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Caring for the Soul of the World

Today's post is from David Paul, co-author (with Craig Rennebohm) of Souls in the Hands of a Tender God.  Paul is a Seattle-based writer and editorial consultant. He is a former political scientist who taught at Princeton and the University of Washington, and he has authored or co-authored six books and many articles ranging from politics and history to film criticism, the Internet, and poetry translations.

Book Cover for Souls in the Hands of a Tender God links to Beacon Press page for book A Canadian reader named Barbara wrote about our book, Souls in the Hands of a Tender God, that her favorite sentence in it is, "We begin caring for the soul of the world by caring for the souls of our neighbors, for each life that touches ours."

Caring for the Soul of the World. It's actually the title of our tenth chapter, and now that I think about it, it may strike some as pretentious—who are we to take care of the soul of the world? Or it may seem impossible, overwhelming; how can you and I bear the weight of everybody? A counter at the Web site tells us that the earth's population is approaching 7 billion people. What an enormous responsibility, to care for all those souls!

The context of the sentence is an experience Chaplain Craig Rennebohm had eight years ago when he was invited to Bosnia-Hercegovina, a small country then trying to recover from the devastating war of 1992–1995. Craig's mission was to participate in discussions among local officials and healthcare workers whose task it was to rebuild the country's system of community mental health centers. Craig met with representatives of ethnic groups that had fought each other bitterly—Serbs, Bosnian Muslims, and Croats—and were now struggling to pick up the broken pieces of their community. What had been a functioning mental healthcare system was in shambles.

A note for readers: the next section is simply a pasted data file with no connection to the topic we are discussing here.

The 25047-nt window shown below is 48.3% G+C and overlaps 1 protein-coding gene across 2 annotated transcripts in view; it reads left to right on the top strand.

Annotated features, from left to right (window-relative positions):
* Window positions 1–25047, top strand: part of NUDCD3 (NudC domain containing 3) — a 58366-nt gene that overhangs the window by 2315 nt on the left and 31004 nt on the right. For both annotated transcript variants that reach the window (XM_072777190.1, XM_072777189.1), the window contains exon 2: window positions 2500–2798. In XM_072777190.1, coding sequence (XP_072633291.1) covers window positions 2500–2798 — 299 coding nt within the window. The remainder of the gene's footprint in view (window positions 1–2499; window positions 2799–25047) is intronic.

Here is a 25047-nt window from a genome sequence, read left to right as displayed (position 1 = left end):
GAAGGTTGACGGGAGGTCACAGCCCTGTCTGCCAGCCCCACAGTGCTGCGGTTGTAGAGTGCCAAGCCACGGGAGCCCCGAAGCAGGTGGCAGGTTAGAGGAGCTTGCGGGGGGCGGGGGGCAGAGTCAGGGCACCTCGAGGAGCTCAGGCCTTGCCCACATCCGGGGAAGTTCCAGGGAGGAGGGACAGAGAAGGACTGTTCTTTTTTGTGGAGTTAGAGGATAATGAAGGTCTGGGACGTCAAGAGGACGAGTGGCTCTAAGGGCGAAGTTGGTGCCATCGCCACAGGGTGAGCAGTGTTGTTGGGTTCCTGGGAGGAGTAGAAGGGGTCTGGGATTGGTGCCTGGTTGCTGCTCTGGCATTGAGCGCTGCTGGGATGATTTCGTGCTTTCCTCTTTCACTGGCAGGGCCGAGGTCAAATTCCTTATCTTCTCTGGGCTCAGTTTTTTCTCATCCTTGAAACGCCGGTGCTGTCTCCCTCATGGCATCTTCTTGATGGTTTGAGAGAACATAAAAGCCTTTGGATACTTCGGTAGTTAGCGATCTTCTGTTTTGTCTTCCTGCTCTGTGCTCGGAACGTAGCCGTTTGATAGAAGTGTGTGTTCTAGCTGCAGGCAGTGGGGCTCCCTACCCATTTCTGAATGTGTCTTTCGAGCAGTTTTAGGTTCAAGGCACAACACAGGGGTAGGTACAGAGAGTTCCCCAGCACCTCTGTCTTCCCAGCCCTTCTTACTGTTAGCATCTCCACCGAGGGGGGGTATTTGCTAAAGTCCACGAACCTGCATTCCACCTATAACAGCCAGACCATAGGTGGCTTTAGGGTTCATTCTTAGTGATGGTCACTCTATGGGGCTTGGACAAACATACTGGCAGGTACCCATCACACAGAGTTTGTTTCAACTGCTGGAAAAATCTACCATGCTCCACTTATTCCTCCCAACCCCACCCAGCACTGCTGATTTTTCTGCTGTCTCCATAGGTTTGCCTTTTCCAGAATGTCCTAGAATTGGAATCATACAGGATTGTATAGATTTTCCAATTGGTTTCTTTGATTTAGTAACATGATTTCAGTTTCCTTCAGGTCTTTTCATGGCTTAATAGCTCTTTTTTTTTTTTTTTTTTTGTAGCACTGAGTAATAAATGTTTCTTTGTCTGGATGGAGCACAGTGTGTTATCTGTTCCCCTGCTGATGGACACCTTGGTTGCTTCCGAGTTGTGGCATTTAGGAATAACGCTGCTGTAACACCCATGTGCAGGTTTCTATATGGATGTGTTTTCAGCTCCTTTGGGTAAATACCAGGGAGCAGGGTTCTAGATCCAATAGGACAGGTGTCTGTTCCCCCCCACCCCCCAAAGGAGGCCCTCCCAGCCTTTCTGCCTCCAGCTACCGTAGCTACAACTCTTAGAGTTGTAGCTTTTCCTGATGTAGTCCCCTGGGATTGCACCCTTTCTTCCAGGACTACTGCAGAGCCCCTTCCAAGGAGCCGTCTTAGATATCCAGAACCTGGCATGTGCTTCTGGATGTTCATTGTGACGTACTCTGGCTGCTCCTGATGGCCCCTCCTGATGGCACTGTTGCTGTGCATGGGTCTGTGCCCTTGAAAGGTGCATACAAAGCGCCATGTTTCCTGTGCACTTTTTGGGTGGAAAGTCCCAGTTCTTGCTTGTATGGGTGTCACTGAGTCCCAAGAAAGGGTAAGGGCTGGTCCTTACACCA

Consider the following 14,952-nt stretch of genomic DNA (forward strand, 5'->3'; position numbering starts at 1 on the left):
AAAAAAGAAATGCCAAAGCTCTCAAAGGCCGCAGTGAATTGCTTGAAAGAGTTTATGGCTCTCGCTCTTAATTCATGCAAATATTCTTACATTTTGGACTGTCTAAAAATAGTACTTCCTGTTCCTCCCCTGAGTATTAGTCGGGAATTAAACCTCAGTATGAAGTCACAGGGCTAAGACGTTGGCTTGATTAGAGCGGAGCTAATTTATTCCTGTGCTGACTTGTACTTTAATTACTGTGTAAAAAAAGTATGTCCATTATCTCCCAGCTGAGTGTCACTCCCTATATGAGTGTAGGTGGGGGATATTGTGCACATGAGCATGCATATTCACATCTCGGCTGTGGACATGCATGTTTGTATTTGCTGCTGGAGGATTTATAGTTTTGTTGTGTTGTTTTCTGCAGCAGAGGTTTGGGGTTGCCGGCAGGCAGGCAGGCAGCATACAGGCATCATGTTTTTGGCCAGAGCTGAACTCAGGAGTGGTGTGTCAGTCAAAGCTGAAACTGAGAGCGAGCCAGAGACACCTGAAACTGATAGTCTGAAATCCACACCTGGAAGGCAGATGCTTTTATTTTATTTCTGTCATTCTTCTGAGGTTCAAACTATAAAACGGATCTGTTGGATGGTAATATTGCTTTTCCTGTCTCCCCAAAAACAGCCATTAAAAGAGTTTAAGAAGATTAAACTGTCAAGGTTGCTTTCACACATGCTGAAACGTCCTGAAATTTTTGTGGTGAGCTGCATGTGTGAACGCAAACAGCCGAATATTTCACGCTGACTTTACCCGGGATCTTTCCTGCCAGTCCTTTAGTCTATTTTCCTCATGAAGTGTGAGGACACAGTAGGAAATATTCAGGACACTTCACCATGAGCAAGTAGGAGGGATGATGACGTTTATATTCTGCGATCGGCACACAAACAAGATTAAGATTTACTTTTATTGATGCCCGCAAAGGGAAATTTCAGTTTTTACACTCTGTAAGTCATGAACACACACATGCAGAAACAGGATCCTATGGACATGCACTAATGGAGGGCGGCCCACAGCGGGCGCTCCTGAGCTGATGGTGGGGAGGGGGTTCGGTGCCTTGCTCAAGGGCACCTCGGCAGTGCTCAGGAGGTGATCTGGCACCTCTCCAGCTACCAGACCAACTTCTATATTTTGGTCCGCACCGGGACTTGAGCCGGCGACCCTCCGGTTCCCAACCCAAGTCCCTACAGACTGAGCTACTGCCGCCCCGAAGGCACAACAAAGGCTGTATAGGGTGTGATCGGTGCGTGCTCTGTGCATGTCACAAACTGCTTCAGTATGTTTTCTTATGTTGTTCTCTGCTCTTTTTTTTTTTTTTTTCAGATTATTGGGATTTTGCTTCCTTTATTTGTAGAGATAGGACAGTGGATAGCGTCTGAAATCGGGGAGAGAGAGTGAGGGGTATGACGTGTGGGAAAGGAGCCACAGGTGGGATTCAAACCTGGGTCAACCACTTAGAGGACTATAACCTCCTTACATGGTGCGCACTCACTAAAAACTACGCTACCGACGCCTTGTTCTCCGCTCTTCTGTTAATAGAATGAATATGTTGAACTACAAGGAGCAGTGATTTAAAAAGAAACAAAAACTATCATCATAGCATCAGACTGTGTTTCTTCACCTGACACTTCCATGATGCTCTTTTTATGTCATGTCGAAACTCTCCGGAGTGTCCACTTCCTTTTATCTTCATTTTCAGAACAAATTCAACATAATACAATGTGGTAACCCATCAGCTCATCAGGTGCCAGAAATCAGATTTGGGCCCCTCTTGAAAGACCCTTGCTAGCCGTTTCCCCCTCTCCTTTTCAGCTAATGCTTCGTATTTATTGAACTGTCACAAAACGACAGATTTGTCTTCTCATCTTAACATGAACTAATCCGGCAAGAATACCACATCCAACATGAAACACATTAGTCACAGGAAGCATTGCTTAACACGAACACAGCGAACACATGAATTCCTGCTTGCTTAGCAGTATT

At one of the meetings, a Muslim nurse gave voice to the most urgent decision human beings can confront: "We can hold in our hands healing or guns. I choose healing."

And it was a Serbian doctor who gave us the title of our chapter when he said to Craig, "You and I must do more than pick up the pieces. We must work to stop the violence. … We must learn together how to care for souls, and for the soul of the world."

How do we do this?

The environmental movement gave birth to the slogan "Think globally, act locally." What's true for the natural environment is also true for the human environment: what we do in our little part of the world, multiplied by 7 billion people, can become a transformative force. If we undertake small acts of personal kindness and compassion in our own neighborhood and community, and if our neighbors do likewise, and if our neighborly acts are replicated throughout the village or city, across the country, and beyond in the wider world, we then are acting at the crucial point of a global movement of kindness and compassion. By caring for the soul next door, the soul who sleeps in an alleyway, the soul who stands beside a freeway exit ramp with a sign, we are caring for the soul of the world.